A hammock suspended in midair and tables with integrated storage systems are some of the space-saving details that Colombo and Serboli Architecture have added inside this series of low-budget community co-working spaces in Barcelona.
Colombo and Serboli Architecture, also known as CaSA, was asked to transform five unused commercial properties in Baró de Viver, an area of the Spanish city with a high rate of unemployment. The aim was to create workspaces for local entrepreneurs.
The budget was very tight, so the architects developed a series of versatile furniture designs able to suit various activities.
"We had to translate the laudable target of the initiative into space, transforming five never-used, neglected, bricked and empty premises on the ground floor of social-housing blocks into attractive, vibrant workspaces where small companies would want to set up their offices," said the team.
"The project had to make the most of the spaces, give visibility of the co-working to the neighbourhood, communicate openness, and keep content safe in an area with security problems."
Two of the five spaces are positioned next to one another, so were joined together. This created enough extra space to provide a kitchen, but not enough for a lounge space – so CaSA instead decided to make one that was raised up in the air.
They built a simple steel frame and wrapped netting over it, creating an elevated hammock. It is accessed via a simple staircase, made by folding up a single sheet of perforated metal.
"One can contemplate the trees outside whilst hanging there," said the team.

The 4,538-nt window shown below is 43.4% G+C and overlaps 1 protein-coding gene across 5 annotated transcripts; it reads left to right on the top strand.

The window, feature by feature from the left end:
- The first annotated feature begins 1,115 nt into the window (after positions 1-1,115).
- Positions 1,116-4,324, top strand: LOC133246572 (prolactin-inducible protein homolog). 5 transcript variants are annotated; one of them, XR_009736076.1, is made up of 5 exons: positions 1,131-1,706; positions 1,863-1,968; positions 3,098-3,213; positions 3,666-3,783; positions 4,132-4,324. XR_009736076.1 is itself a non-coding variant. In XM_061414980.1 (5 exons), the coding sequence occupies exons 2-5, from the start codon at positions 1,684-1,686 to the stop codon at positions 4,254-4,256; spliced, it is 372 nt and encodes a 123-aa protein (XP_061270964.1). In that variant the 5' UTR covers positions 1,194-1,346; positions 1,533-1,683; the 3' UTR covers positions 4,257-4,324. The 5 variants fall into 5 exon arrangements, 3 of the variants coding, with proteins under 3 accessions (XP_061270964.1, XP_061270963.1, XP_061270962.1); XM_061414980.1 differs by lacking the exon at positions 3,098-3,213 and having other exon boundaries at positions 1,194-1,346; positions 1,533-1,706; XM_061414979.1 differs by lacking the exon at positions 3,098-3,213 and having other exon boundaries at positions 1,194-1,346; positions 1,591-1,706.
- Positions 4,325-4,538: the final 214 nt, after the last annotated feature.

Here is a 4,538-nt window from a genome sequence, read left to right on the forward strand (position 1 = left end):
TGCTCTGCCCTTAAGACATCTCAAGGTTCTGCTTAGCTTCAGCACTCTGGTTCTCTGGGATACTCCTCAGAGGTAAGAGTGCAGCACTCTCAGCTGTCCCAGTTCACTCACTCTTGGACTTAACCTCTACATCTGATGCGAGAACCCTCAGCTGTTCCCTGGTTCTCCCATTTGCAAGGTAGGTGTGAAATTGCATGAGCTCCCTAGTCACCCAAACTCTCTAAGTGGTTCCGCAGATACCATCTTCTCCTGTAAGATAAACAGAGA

Each of the workspaces has its own distinctive colour, which is applied around the base of the walls, and also features on round acoustic panels that hang from the ceilings. This helps to give each all five spaces their own identity, but also ties them together.
Work surfaces are provided by trapezoid-shaped (as well as rectangular) tables, designed to suit different configurations. These feature gridded metal backdrops, so people can attach papers and plants to them, but they don't block views.
Modular LED lighting systems attach to the legs of these desks, and can adjusted to face in different directions. These are joined by chairs and small tables provided by furniture brand Kettal, including the Jasper Morrison-designed Village chairs.
Other details were kept as they were, including the concrete columns and exposed ceilings – although mesh shutters were added for security.
Called Sinèrgics, the spaces are now used for a variety of different occupations, from bicycle repair to textile design.
Photography is by Roberto Ruiz.
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